City Council adopts resolution calling for online 911 log

The City Council adopted a resolution Monday formally asking Baltimore police to create a system for posting active 911 responses online.

Police officials raised concerns last month about their ability to create such a system, which would post active police responses on the Police Department's website, before their planned rollout of a new Computer Aided Dispatch system in September 2014. But Councilman Brandon Scott, the resolution's lead sponsor, said new Police Commissioner Anthony W. Batts has since expressed a desire to work with him on the initiative.

"They have ideas of great things we can do," Scott said of Batts and his staff.

The resolution's approval was one of a handful of actions taken by the council to increase the amount of information city agencies and partners share with the council and the public.

•The council moved forward a bill introduced by President Bernard C. "Jack" Young that would require Fire Chief James S. Clack to provide the council with annual reports on how he plans to use department resources, and to report to the council and the public on any major changes planned for unit deployment or closures prior to their implementation.

Currently, the law calls for strategic planning updates from the Fire Department to the council every five years. Young said he introduced the measure to provide another layer of "checks and balances" following the July closure of two fire companies, a decision Young and other council members said was made without enough public input.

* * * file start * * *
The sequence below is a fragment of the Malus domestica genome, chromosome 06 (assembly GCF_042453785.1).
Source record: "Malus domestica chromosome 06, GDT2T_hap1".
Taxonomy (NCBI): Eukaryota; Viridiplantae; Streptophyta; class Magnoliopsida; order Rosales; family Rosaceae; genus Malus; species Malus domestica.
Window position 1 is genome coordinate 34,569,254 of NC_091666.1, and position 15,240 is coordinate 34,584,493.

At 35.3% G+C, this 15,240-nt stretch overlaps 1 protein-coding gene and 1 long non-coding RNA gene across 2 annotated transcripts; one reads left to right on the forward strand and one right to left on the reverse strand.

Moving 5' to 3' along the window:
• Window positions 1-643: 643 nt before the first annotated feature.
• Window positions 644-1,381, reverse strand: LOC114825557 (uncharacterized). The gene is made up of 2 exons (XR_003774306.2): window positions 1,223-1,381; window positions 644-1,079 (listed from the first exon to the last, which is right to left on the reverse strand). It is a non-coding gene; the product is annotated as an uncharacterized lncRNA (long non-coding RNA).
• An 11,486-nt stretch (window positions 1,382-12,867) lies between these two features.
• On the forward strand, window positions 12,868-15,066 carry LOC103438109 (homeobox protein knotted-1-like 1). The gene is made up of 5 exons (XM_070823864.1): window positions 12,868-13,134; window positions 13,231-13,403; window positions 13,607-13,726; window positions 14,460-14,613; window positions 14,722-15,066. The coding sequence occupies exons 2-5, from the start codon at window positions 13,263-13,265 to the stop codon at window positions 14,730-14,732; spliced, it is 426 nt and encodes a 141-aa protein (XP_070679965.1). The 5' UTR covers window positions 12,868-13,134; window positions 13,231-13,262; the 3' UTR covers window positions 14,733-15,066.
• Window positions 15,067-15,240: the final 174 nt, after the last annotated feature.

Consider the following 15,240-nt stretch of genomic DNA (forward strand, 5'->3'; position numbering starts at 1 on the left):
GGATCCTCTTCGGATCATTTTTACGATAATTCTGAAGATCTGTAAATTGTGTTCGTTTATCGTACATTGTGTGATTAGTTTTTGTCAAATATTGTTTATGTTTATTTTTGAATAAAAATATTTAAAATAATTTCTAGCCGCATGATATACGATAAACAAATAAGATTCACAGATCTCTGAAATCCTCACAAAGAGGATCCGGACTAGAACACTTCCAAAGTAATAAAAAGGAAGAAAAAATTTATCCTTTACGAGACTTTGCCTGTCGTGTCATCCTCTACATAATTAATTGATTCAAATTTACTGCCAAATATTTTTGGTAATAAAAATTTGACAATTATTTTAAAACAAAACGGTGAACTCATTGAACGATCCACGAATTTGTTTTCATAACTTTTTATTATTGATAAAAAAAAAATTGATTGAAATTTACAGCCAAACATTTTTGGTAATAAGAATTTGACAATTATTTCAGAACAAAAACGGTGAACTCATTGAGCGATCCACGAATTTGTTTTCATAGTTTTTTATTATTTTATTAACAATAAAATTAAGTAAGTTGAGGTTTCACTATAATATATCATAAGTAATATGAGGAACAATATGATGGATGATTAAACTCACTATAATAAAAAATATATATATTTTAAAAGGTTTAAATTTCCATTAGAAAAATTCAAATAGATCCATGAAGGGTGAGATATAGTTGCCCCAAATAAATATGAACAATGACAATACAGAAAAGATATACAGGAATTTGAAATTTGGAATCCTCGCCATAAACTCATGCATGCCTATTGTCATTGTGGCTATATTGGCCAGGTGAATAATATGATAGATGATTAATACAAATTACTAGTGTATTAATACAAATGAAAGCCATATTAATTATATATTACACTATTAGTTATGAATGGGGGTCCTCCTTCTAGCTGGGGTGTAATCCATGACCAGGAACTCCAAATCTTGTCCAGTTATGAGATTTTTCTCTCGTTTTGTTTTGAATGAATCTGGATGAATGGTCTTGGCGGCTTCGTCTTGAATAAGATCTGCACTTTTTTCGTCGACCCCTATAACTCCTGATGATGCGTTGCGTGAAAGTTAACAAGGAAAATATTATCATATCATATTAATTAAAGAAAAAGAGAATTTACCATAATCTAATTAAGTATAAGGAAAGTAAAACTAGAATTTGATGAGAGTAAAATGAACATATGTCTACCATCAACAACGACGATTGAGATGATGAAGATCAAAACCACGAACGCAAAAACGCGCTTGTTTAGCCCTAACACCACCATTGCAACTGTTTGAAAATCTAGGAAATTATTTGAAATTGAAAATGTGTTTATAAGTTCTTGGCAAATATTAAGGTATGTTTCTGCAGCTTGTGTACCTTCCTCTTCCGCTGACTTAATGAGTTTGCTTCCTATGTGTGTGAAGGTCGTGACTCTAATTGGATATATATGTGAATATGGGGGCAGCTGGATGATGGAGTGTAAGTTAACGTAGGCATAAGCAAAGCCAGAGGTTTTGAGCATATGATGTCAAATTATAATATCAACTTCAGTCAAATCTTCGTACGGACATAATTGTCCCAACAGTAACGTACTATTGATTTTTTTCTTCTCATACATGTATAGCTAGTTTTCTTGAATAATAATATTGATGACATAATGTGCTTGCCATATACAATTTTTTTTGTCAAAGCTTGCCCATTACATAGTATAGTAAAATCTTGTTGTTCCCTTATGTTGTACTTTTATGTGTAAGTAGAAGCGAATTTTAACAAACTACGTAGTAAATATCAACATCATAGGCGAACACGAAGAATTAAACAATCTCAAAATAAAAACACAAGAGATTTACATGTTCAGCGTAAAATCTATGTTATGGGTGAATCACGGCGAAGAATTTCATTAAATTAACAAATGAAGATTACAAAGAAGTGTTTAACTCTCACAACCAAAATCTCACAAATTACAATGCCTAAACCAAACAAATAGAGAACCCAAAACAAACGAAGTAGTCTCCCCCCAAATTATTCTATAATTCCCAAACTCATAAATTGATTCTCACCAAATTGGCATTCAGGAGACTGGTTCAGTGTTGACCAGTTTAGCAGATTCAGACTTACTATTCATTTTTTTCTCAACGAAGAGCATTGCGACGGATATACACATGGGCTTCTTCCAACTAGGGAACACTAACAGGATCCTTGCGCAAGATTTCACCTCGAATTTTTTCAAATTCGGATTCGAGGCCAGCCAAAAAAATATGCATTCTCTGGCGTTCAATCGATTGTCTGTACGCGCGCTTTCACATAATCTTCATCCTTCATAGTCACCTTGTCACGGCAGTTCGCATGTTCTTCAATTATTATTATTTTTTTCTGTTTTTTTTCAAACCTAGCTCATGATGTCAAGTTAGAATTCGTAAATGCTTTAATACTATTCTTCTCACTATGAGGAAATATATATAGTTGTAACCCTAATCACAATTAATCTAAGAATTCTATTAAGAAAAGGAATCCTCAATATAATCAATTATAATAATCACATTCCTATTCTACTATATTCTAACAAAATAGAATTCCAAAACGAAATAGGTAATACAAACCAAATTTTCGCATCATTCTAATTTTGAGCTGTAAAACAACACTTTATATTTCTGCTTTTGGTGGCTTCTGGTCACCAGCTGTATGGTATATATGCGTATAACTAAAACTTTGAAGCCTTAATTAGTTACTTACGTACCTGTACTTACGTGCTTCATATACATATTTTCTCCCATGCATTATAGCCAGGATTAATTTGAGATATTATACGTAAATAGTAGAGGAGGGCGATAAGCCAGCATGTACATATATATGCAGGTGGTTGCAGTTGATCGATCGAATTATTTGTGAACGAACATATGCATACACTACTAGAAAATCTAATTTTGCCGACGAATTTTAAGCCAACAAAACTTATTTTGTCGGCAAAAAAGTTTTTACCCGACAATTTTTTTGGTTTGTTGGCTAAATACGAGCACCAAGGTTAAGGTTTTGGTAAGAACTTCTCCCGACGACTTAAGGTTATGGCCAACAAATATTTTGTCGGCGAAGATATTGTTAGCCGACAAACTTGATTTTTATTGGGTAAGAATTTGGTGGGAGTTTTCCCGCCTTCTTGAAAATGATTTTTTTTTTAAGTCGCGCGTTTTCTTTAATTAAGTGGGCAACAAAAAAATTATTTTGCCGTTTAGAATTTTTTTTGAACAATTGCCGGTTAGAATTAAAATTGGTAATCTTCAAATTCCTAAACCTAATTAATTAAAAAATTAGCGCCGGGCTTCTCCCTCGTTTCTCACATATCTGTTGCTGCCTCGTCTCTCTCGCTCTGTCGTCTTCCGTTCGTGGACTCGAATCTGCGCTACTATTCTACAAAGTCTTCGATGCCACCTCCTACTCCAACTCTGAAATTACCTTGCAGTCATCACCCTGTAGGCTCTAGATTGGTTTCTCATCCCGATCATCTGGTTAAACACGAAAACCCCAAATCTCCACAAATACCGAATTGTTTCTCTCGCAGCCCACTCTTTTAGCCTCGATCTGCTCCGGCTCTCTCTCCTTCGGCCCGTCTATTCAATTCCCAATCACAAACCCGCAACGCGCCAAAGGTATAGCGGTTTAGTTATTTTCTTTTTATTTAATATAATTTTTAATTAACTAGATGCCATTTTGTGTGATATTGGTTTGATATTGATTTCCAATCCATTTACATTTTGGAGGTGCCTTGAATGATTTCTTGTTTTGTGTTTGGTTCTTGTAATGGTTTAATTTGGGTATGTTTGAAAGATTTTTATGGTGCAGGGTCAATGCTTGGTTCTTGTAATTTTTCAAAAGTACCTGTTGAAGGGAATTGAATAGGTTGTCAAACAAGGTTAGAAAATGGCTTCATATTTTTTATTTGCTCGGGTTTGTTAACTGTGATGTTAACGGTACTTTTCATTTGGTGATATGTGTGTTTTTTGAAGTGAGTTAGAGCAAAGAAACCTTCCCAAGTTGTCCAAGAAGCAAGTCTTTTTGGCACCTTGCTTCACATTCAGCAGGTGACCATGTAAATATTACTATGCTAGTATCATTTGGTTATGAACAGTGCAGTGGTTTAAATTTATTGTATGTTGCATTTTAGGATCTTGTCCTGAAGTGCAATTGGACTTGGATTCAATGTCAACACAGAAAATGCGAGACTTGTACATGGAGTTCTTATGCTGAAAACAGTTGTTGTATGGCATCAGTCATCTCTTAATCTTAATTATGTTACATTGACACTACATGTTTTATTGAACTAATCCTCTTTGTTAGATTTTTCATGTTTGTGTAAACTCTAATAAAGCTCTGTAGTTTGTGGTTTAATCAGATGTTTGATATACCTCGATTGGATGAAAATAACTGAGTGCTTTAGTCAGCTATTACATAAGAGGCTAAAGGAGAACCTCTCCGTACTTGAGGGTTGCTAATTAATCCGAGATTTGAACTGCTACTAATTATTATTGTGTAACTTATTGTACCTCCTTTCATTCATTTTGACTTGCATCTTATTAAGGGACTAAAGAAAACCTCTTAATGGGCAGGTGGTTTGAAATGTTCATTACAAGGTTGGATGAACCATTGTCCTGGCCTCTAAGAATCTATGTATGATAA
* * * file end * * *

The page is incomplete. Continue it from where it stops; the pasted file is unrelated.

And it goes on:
The bill will be read in front of the council once more before a vote on final passage.

•A separate resolution was adopted requesting that the Fire Department provide the council with an assessment of the impact of the company closures and more thoroughly outline its plans moving forward.

•Councilman Nick Mosby introduced a new bill to establish a city audits commission of two public accountants, two experts in government budgeting and one business leader, all appointed by the mayor, to provide input on city audits and how they are conducted. The commission also would have as non-voting members Comptroller Joan M. Pratt, who oversees the city's auditors, Inspector General David N. McClintock and a member of the council appointed by Young.

Mosby said his intent is not to create "another commission without much teeth," but to ensure the city has "objective views" in its auditing process.

The council passed an amendment to the city charter to require more audits of certain city agencies under Pratt earlier this year, and it will go before voters on the November ballot.

•A resolution was adopted requesting that Baltimore Gas and Electric Co. officials meet with the council and city residents to respond to "observations and requests" following the derecho storm in June, which caused more than 1 million power outages in Maryland.

Councilwoman Mary Pat Clarke, the resolution's lead sponsor, said she hopes the resolution will help "lay ground rules and groundwork" for handling similar storms in the future.

•A resolution was introduced requesting the Department of Recreation and Parks and the Planning Department create a master plan of short- and long-term efforts to meet the city's recreational needs.

Scott, who introduced the resolution, said many parks have not changed since he was a boy, and a long-term plan is needed.

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